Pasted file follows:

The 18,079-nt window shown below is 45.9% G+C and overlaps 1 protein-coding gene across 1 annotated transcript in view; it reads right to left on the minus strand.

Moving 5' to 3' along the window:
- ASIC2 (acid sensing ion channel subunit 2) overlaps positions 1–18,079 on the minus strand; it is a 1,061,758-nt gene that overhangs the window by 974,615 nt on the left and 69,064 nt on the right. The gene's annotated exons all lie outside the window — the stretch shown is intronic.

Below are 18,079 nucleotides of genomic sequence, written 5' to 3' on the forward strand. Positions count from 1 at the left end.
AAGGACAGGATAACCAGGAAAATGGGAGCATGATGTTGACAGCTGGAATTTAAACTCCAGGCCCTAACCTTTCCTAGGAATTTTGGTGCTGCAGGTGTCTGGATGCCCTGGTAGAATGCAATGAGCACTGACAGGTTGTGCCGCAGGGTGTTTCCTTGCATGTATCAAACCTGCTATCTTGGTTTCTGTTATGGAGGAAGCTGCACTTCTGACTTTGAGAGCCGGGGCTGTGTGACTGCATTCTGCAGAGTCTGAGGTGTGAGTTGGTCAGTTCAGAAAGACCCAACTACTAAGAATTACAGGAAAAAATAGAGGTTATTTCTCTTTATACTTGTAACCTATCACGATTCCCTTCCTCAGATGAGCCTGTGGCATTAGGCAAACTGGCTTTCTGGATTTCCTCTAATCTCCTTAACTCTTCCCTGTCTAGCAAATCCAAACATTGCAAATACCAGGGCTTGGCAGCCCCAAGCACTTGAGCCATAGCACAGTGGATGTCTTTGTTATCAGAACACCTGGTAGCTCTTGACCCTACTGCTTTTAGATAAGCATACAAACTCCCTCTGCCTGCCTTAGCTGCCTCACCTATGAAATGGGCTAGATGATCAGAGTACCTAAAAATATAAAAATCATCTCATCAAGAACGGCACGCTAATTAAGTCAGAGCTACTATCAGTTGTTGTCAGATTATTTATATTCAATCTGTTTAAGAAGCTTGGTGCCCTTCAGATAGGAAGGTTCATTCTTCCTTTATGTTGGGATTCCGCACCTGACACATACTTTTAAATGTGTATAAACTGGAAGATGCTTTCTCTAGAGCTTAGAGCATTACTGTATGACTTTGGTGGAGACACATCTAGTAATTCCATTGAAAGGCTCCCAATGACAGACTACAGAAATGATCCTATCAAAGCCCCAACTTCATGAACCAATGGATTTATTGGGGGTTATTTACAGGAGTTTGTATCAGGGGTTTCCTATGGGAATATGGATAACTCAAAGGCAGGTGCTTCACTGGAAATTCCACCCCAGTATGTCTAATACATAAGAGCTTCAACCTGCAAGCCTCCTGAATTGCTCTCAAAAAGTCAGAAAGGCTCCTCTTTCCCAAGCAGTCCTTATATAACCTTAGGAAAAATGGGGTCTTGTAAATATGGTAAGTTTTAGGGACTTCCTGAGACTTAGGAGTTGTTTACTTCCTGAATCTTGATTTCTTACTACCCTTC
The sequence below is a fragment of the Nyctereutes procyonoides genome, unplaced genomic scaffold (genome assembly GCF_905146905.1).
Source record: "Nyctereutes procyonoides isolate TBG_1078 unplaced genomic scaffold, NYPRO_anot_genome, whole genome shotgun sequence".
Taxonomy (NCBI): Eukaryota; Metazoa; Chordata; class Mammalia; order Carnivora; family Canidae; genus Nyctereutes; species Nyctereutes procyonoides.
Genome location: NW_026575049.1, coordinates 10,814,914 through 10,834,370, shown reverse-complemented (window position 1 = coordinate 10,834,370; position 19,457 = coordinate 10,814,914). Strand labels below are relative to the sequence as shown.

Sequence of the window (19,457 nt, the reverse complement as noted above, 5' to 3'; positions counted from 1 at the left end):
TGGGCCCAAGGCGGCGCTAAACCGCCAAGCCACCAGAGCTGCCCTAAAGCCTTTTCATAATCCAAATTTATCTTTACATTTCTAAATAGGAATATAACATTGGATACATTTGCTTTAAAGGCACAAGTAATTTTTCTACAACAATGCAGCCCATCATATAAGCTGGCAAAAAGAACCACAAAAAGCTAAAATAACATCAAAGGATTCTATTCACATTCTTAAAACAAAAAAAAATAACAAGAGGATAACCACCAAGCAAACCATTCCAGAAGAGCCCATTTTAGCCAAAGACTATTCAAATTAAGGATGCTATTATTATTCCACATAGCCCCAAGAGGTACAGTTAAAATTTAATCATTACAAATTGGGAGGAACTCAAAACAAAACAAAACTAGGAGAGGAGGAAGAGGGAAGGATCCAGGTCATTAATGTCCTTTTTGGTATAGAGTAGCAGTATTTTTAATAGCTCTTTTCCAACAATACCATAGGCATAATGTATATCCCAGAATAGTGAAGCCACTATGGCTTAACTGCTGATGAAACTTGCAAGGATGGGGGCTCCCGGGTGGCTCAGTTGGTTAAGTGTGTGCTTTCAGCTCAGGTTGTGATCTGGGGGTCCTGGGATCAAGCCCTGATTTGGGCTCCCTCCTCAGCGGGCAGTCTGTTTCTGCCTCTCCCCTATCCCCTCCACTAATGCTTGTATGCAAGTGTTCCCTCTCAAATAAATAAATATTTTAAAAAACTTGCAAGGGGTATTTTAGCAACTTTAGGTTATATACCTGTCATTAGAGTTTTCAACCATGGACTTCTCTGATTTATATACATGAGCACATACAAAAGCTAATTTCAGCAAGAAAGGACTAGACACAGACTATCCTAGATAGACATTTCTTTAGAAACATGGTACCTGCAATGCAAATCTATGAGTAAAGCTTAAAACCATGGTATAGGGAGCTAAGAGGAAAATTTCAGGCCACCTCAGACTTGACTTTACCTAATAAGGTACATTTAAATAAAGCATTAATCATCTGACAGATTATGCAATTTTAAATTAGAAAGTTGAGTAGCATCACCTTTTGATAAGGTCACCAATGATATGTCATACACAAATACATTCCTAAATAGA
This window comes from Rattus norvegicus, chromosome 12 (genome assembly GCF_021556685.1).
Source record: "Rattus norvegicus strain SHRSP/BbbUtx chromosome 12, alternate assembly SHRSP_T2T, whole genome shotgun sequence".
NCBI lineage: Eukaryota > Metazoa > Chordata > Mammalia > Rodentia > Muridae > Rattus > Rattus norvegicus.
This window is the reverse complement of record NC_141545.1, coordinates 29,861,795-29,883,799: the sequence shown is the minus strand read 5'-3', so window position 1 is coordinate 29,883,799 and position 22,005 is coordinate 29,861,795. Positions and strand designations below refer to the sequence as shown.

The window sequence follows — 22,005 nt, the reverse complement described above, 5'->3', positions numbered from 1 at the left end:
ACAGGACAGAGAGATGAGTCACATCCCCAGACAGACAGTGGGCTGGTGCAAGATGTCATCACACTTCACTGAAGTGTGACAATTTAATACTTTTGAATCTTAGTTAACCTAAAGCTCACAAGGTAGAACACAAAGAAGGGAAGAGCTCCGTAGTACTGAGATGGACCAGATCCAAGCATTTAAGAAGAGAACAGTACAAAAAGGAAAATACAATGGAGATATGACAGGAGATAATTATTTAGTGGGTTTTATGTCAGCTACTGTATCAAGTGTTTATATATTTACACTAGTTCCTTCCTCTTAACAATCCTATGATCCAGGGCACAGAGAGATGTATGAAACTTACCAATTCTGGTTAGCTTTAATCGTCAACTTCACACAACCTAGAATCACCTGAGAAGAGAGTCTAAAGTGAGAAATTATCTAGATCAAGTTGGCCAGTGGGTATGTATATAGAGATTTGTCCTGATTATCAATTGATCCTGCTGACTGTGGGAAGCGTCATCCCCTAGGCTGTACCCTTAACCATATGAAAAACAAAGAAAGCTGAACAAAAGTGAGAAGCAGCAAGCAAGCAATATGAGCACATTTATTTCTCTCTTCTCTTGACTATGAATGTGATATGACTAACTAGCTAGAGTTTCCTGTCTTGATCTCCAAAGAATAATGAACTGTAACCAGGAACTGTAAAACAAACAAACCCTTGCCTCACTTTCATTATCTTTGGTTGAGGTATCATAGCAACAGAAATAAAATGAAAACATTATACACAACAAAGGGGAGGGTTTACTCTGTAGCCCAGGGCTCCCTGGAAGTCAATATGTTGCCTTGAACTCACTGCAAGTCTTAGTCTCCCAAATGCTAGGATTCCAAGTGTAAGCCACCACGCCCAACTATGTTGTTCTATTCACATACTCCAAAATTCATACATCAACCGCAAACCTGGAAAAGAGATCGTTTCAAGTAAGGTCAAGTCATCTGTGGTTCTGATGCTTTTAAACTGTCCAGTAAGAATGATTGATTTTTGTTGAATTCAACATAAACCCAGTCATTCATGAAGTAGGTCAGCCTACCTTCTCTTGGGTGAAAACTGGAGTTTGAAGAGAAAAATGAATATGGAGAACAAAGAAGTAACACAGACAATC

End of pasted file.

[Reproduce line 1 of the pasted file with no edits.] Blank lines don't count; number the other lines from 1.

The 18,079-nt window shown below is 45.9% G+C and overlaps 1 protein-coding gene across 1 annotated transcript in view; it reads right to left on the minus strand.